Euro 2012 History: The 1968 finals

Italy capitalized on being the host nation to lift the trophy on the third staging of the newly renamed European Championship, defeating Yugoslavia in a replay of the final

Originally called the European Nations Cup, the tournament’s name was officially changed to the European Championships for the 1968 edition. But although significant changes were also introduced for the qualifying competition, the established format was retained whereby the last four alone contested the finals, with the hosts only chosen after their identities were known.

Again therefore the host country had to qualify along with the other entrants. In 1968, the honor of staging the semi-finals, third-place match and final was ultimately awarded to Italy, whose association picked three stadiums – the Comunale in Florence, the San Paolo in Naples and Rome’s Olimpico.

IN THE NEWS IN 1968...
* Czechoslovakia's 'Prague Spring' liberalization is crushed by a Soviet-led invasion of Warsaw Pact troops

* Martin Luther King and Robert Kennedy are assassinated in the United States

* Stanley Kubrick's film '2001: A Space Odyssey' is premiered, and the Beatles release their eponymous 'White Album'

* At the Mexico City Olympics, American athletes Tommie Smith and John Carlos give the black power salute from the winners' podium

* In Italy, Paolo Maldini, son of Cesare, is born
With 31 entrants, the new structure saw the two-legged knock-out round discarded in favor of a group stage. Played on a home and away basis between 1966 and 1968, matches involved seven groups of four teams and one of three. Group winners qualified for the quarter-finals, played over two legs in April and May 1968.

One group comprising the four British home nations was won by World Cup holders England – though not before they had famously lost 3-2 at Wembley to a Jim Baxter-inspired Scotland, whose ecstatic fans duly proclaimed their team world champions.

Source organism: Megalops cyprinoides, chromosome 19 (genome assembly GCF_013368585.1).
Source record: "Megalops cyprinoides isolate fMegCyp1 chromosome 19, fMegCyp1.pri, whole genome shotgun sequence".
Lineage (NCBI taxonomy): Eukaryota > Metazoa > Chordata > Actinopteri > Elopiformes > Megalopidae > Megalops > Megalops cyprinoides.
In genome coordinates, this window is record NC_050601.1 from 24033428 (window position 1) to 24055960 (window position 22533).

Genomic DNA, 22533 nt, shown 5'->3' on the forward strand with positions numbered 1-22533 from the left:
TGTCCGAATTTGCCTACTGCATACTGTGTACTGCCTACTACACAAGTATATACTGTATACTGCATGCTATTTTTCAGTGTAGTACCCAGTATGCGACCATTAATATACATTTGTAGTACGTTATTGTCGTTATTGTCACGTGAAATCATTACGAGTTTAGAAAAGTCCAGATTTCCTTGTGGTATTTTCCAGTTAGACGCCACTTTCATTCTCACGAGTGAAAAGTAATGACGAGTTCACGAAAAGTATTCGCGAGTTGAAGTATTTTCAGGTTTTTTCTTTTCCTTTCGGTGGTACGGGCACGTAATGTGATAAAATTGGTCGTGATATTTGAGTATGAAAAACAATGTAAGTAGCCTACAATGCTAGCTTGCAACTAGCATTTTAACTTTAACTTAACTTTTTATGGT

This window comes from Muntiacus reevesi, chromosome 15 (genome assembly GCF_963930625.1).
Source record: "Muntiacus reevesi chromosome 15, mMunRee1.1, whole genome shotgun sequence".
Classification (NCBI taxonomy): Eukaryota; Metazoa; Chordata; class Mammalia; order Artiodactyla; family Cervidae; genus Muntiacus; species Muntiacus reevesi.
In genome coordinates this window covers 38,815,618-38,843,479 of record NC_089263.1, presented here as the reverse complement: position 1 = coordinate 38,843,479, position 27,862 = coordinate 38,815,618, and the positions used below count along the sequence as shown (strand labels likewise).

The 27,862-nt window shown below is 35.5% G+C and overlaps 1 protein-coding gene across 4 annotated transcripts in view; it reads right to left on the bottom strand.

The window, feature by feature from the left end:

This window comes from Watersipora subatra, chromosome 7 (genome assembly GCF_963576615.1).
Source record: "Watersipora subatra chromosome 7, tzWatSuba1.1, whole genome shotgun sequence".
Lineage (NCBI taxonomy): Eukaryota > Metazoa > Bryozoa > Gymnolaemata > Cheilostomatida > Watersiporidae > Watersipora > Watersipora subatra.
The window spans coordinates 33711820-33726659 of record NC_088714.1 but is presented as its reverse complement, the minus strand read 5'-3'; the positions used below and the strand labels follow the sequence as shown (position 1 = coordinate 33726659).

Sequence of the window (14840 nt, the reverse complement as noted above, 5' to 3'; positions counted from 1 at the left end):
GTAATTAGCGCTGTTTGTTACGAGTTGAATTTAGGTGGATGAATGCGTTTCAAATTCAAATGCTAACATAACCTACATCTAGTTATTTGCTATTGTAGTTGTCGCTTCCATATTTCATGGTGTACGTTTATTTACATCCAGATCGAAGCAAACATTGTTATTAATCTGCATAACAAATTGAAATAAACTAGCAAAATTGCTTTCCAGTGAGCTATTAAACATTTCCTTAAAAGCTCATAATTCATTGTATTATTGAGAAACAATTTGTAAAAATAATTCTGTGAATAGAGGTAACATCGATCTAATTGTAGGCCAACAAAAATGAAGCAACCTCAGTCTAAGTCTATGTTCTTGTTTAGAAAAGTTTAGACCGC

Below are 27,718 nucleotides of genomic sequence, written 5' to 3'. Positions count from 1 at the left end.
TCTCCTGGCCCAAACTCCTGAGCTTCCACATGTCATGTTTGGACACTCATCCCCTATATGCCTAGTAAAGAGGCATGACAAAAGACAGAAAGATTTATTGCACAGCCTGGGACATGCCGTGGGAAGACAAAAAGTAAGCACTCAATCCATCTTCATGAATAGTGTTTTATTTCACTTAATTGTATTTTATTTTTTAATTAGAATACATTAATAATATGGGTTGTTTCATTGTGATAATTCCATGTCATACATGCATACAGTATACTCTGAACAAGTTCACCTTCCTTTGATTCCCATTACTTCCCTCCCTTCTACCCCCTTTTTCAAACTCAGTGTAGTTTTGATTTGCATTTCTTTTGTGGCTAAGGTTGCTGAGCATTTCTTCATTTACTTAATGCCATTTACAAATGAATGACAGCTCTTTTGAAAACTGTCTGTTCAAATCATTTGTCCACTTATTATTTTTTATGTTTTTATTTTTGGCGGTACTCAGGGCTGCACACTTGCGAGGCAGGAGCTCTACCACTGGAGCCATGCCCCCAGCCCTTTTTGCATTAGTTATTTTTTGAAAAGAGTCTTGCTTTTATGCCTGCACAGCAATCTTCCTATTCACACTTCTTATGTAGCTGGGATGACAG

Elsewhere, West Germany, participating for the first time, thrashed Albania 6-0 in its first match – a young Gerd Muller scoring four goals – but finished as Group 4 runners-up to Yugoslavia.

Other group winners were defending champions Spain, the USSR (in whose group the Austria-Greece match in Vienna was abandoned and declared void by UEFA at 1-1 because of crowd trouble), Hungary, France and two unbeaten sides – Bulgaria and Italy.

Italy’s group, including whipping-boys Cyprus, produced no fewer than 55 goals, averaging 4.6 per game.

The quarterfinals paired Bulgaria with Italy, the Azzurri triumphing 4-3 on aggregate. Yugoslavia thrashed France 6-2, while the USSR overcame Hungary (3-2) and England beat holders Spain 1-0 at Wembley and 2-1 in Madrid.


Dragan Dzajic
Pietro Anastasi Bobby Charlton
Angelo Domenghini
Geoff Hurst
Luigi Riva
If goals had been plentiful in qualifying, they became a scarce commodity in the finals. Played over six days in early June, the five matches (the final necessitated a replay) yielded just seven goals.

Italy was apprehensive before their semifinal against the USSR; the Soviets had beaten them in both the 1964 tournament and the 1966 World Cup. This game in Naples was blighted by injuries to key players like Gianni Rivera and dominated by unyielding defenses. Although Angelo Domenghini’s late shot hit the post, it finished goalless, then acquired the dubious distinction of becoming the first match to be decided by the toss of a coin; Italy’s captain Giacinto Facchetti called correctly and Italy was into the final.